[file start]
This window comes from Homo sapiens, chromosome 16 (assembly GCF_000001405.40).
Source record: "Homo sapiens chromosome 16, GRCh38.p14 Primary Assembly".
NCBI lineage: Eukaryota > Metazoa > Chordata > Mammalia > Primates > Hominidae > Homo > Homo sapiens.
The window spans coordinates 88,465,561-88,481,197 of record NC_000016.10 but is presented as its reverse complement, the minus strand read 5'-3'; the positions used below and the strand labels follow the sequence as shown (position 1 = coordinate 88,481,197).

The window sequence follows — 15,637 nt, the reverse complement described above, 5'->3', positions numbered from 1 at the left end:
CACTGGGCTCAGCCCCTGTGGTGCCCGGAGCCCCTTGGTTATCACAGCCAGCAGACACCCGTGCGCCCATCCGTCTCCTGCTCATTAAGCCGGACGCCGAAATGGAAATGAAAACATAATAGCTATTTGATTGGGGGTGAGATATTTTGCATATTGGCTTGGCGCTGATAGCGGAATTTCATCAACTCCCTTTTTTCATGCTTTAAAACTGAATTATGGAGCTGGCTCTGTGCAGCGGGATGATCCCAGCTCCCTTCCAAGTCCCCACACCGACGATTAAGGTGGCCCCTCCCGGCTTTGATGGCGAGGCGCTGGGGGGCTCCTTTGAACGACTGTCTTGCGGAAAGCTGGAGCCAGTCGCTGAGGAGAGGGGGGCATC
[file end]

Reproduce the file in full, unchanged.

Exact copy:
This window comes from Homo sapiens, chromosome 16 (assembly GCF_000001405.40).
Source record: "Homo sapiens chromosome 16, GRCh38.p14 Primary Assembly".
NCBI lineage: Eukaryota > Metazoa > Chordata > Mammalia > Primates > Hominidae > Homo > Homo sapiens.
The window spans coordinates 88,465,561-88,481,197 of record NC_000016.10 but is presented as its reverse complement, the minus strand read 5'-3'; the positions used below and the strand labels follow the sequence as shown (position 1 = coordinate 88,481,197).

The window sequence follows — 15,637 nt, the reverse complement described above, 5'->3', positions numbered from 1 at the left end:
CACTGGGCTCAGCCCCTGTGGTGCCCGGAGCCCCTTGGTTATCACAGCCAGCAGACACCCGTGCGCCCATCCGTCTCCTGCTCATTAAGCCGGACGCCGAAATGGAAATGAAAACATAATAGCTATTTGATTGGGGGTGAGATATTTTGCATATTGGCTTGGCGCTGATAGCGGAATTTCATCAACTCCCTTTTTTCATGCTTTAAAACTGAATTATGGAGCTGGCTCTGTGCAGCGGGATGATCCCAGCTCCCTTCCAAGTCCCCACACCGACGATTAAGGTGGCCCCTCCCGGCTTTGATGGCGAGGCGCTGGGGGGCTCCTTTGAACGACTGTCTTGCGGAAAGCTGGAGCCAGTCGCTGAGGAGAGGGGGGCATC